Fast forward to June 14, 2017.  Juli started the extended school year, and I had to get her up at 6:45 because the bus comes at 7:15 (Juli is normally a "walker" during the school year, so getting to ride the bus is a big deal to her, even if she has to get up earlier than most kids- and it was the one thing that helped her to stop crying when I told her that she was going to be doing the extended school year).  Noah got up early too, because he wanted to say good-bye to Juli and make sure she got on the bus safely.  After Juli got on the bus, Noah and I had a conversation, and it went something like this:

Noah: "Mom, I feel bad that Juli has to do summer school.  She's going to miss out on lots of fun stuff this summer."

Me:  "I know, but she can't fall further behind in school.  School is already hard for your sister, this should help her so she doesn't fall further behind in the fall."

Noah:  "I need to do something for her and for other kids like her.  Do they still do the stair climb that you did for the RIC?"

Me:  "Yes, but registration hasn't started yet."

Noah:  "I want to climb for Juli and raise money for her doctors."

Me:  "Okay, let's do it."

For those of you who are not familiar with Juli's medical history, you can read about it here.  A shortened version is that Juli has been diagnosed with Developmental Coordination Disorder along with Sensory Processing Disorder.  This affects how she learns and processes information in and out of the classroom.  To help Juli out during the school day, she receives speech and occupational therapy at school, she meets with a reading specialist and is pulled into small group for math, writing, and reading again.  After school is over, Juli goes to Occupational Therapy every other week for an hour, she goes to math tutoring 3-4 times a week for an hour, and she does swim lessons once a week to help with muscle tone.  This summer, she is doing the extended school year and gets on the bus at 7:15 and gets off the bus at noon.  3 days a week she goes for math tutoring in the afternoon for an hour, and she continues to swim as often as we can get to the pool.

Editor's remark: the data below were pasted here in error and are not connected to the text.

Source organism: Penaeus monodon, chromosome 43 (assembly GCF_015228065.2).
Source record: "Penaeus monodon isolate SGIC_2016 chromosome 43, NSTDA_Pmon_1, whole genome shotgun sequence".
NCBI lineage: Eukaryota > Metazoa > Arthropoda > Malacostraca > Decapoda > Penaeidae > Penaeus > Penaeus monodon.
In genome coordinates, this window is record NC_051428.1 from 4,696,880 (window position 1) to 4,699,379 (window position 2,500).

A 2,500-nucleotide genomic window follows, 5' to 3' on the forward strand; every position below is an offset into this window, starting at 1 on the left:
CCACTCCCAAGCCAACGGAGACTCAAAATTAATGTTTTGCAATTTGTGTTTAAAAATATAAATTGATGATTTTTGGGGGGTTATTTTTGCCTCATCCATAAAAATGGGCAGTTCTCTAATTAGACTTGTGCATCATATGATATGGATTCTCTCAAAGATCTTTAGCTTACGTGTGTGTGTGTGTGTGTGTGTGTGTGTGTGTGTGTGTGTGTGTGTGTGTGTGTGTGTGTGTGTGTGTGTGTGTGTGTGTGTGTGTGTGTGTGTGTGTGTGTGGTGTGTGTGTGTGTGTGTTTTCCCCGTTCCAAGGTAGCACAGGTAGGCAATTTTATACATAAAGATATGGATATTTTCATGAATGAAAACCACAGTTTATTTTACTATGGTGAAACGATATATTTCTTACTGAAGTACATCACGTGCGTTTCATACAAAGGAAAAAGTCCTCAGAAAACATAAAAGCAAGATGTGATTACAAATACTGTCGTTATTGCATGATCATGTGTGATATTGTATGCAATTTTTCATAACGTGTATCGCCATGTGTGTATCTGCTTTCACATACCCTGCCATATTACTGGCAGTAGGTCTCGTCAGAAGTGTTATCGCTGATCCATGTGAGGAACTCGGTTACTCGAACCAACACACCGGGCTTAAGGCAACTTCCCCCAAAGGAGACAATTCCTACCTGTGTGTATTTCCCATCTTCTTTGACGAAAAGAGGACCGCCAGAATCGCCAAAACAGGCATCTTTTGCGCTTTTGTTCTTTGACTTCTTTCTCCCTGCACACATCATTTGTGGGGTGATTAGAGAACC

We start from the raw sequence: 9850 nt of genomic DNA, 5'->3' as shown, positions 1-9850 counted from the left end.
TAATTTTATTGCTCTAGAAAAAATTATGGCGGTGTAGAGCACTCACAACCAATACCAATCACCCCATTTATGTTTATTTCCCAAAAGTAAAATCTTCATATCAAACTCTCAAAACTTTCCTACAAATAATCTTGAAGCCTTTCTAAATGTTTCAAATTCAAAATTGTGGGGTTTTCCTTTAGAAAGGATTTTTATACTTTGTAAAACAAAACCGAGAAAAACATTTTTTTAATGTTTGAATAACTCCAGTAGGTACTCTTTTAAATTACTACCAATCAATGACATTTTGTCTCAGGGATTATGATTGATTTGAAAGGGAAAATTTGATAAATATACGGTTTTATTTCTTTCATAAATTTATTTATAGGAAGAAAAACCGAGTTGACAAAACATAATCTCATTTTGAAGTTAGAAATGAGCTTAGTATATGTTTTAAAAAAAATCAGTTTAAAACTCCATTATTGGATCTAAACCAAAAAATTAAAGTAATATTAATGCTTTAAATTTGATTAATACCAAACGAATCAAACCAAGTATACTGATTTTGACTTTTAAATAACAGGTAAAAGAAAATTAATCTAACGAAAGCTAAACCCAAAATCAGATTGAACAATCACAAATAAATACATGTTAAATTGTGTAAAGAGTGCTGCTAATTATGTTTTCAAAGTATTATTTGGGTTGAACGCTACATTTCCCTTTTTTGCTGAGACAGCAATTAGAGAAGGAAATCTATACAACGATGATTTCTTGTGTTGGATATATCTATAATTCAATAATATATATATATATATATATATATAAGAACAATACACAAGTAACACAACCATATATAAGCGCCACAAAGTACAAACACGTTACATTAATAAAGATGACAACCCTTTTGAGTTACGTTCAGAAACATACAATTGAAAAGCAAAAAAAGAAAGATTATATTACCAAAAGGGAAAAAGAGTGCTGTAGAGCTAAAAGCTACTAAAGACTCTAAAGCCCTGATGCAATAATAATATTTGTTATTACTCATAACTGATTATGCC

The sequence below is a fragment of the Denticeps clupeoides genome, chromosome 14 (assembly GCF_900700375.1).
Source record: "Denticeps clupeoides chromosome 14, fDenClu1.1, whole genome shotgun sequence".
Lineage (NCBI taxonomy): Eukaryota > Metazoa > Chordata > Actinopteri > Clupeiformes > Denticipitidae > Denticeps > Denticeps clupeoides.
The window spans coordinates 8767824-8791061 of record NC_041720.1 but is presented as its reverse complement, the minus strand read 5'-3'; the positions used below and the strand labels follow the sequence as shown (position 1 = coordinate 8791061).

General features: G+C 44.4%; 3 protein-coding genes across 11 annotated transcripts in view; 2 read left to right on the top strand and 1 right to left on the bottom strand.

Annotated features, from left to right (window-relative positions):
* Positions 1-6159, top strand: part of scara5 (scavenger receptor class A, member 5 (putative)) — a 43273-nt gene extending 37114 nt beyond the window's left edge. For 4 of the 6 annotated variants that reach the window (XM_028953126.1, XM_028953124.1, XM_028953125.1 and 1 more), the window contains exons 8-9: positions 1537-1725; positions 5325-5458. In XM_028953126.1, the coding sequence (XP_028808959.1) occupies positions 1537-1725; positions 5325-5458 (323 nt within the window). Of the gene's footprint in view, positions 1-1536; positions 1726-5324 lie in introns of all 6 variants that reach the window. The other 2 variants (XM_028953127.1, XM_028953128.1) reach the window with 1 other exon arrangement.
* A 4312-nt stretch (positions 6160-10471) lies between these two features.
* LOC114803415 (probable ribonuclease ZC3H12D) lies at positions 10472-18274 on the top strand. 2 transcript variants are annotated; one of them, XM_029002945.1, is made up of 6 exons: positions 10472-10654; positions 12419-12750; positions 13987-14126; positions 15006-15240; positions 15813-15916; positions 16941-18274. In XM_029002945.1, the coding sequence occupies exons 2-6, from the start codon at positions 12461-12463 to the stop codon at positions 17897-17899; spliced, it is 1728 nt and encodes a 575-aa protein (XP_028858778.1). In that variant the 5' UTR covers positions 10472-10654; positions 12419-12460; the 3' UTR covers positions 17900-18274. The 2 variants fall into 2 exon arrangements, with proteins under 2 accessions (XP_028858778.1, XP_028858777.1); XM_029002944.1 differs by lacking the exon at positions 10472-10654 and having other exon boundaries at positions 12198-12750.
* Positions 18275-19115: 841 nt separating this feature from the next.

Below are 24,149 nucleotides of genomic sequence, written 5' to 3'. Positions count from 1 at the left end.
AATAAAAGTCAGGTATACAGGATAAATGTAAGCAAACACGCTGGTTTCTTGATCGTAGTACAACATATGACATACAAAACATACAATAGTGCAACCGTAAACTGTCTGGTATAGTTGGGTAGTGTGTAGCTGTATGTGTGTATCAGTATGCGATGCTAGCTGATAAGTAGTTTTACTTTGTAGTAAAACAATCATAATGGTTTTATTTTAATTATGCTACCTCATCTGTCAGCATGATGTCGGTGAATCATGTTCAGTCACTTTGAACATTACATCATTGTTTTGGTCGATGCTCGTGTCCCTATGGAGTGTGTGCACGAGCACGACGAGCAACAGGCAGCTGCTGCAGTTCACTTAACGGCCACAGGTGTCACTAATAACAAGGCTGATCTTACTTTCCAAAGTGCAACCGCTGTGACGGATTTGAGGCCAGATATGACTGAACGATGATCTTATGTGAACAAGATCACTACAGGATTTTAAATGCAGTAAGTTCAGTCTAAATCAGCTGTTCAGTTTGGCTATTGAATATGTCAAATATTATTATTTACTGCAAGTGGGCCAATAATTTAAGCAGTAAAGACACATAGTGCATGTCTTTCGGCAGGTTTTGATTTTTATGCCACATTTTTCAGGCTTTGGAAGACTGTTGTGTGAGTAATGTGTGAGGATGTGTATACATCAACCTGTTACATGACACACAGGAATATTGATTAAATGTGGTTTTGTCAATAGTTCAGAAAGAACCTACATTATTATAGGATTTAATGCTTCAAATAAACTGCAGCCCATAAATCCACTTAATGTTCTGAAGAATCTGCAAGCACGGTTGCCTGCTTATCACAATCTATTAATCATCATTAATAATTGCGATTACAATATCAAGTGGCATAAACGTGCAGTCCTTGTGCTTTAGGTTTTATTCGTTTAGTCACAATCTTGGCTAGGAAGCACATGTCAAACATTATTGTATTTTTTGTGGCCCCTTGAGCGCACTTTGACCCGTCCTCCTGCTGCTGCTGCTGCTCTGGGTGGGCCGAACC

First day of summer school

Juli also has hypermobile joints, which means she dislocates very easily.  Last summer she gave us a scare when just by crossing her legs, she dislocated her knee.  Juli has a very high pain tolerance, and hearing her scream like that was awful.  Her knee did pop back into place, but she spent 10 days in an immobilizer and 5 months in physical therapy 2 days a week.  During the school year her knee dislocated twice, and it tends to "pop" partially out of the joint and then goes right back into place.  We keep an ace bandage in her backpack now, so the nurse can just wrap her knee for the rest of the day and keep it stable until the swelling goes down.


Despite all of this, Juli is a little scrapper and she knows how to enjoy life.  She still loves to jump, even though the risk of dislocating increases.   If she can pick any place to go, she will always pick SkyZone.  Every weekend is a costume weekend, and she will pick a different princess to dress up as.  She never gives up.  When she learned to ride a two wheeled bike last summer, she didn't stop until she mastered it (thank Auntie Jaime).  She may be small but she is MIGHTY!

So why am I writing all of this?  Well, yesterday, registration opened for SkyRise Chicago 2017, and we signed up.  We formed Team Juli: the Mighty Minions (she loves minions).  Throughout the summer, I will be introducing you to the members on our team.  Our team needs to raise $3000 in order to climb, which is daunting to us but I know it can be done.  If you have read this far and are interested in donating, please click here.  Thank you!

Who do we climb for? WE CLIMB FOR JULI!



Friday, April 28, 2017

Happy 8th Birthday, Juli...

My punkin horsie turns 8 years old today!  My how you have grown.  Does anyone remember when you when you looked like this? 
3 days old
And now you look like this!


So much has happened to you this year, where do we start?

 Towards the end of the summer, you dislocated your knee.  You have one of the highest pain tolerances that I know of, so when you start to scream, I know that something bad has happened.  Seeing your kneecap on the outside of your leg was one of the weirdest and more frightening things that we have experienced with you.  Fortunately, it popped right back into place, but it still involved a trip to urgent care, several visits to see Dr. Bueche (a fantastic pediatric orthopedist, by the way), some time in an immobilizer, several months of PT and kinisiotape, and a trip to visit Dr. Gaebler at the RIC who we were due to visit anyway.  Unfortunately, due to your low muscle tone, you are destined to easily dislocate from now on, and you experienced a dislocation at school last week.